**Question :**

**Is it pythonic for a function to return multiple values?,**

**Answer :**

In python, you can have a function return multiple values. Here’s a contrived example:

`def divide(x, y): quotient = x/y remainder = x % y return quotient, remainder (q, r) = divide(22, 7) `

This seems very useful, but it looks like it can also be abused (“Well..function X already computes what we need as an intermediate value. Let’s have X return that value also”).

When should you draw the line and define a different method?

,

Absolutely (for the example you provided).

### Tuples are first class citizens in Python

There is a builtin function `divmod()`

that does exactly that.

`q, r = divmod(x, y) # ((x - x%y)/y, x%y) Invariant: div*y + mod == x `

There are other examples: `zip`

, `enumerate`

, `dict.items`

.

`for i, e in enumerate([1, 3, 3]): print "index=%d, element=%s" % (i, e) # reverse keys and values in a dictionary d = dict((v, k) for k, v in adict.items()) # or d = dict(zip(adict.values(), adict.keys())) `

BTW, parentheses are not necessary most of the time.

Citation from

Tuples may be constructed in a number of ways:

- Using a pair of parentheses to denote the empty tuple: ()
- Using a trailing comma for a singleton tuple: a, or (a,)
- Separating items with commas: a, b, c or (a, b, c)
- Using the tuple() built-in: tuple() or tuple(iterable)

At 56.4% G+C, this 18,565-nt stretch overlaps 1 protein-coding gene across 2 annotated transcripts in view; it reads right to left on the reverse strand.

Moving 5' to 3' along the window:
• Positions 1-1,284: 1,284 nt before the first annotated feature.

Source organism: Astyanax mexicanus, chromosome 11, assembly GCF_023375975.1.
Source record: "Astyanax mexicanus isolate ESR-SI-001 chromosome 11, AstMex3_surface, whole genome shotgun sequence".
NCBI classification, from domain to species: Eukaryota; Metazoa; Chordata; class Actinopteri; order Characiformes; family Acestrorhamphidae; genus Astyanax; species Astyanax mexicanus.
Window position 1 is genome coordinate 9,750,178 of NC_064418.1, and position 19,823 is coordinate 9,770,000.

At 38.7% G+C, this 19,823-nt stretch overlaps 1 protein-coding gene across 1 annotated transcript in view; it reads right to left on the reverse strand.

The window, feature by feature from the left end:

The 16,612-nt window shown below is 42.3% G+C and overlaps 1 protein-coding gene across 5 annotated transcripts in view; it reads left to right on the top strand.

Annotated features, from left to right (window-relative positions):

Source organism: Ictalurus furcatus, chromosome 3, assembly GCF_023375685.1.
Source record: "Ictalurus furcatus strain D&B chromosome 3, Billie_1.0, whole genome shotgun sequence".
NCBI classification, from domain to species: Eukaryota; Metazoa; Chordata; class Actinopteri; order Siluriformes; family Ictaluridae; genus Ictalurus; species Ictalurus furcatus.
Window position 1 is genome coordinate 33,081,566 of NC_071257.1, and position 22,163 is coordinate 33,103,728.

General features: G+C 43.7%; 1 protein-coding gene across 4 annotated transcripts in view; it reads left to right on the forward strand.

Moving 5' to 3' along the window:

### Functions should serve single purpose

Therefore they should return a single object. In your case this object is a tuple. Consider tuple as an ad-hoc compound data structure. There are languages where almost every single function returns multiple values (list in Lisp).

Sometimes it is sufficient to return `(x, y)`

instead of `Point(x, y)`

.

### Named tuples

With the introduction of named tuples in Python 2.6 it is preferable in many cases to return named tuples instead of plain tuples.

`>>> import collections >>> Point = collections.namedtuple('Point', 'x y') >>> x, y = Point(0, 1) >>> p = Point(x, y) >>> x, y, p (0, 1, Point(x=0, y=1)) >>> p.x, p.y, p[0], p[1] (0, 1, 0, 1) >>> for i in p: ... print(i) ... 0 1 `

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**Disclaimer :**

The answers provided above are only to be used to guide the learning process. The questions above are open-ended questions, meaning that many answers are not fixed as above. I hope this article can be useful, Thank you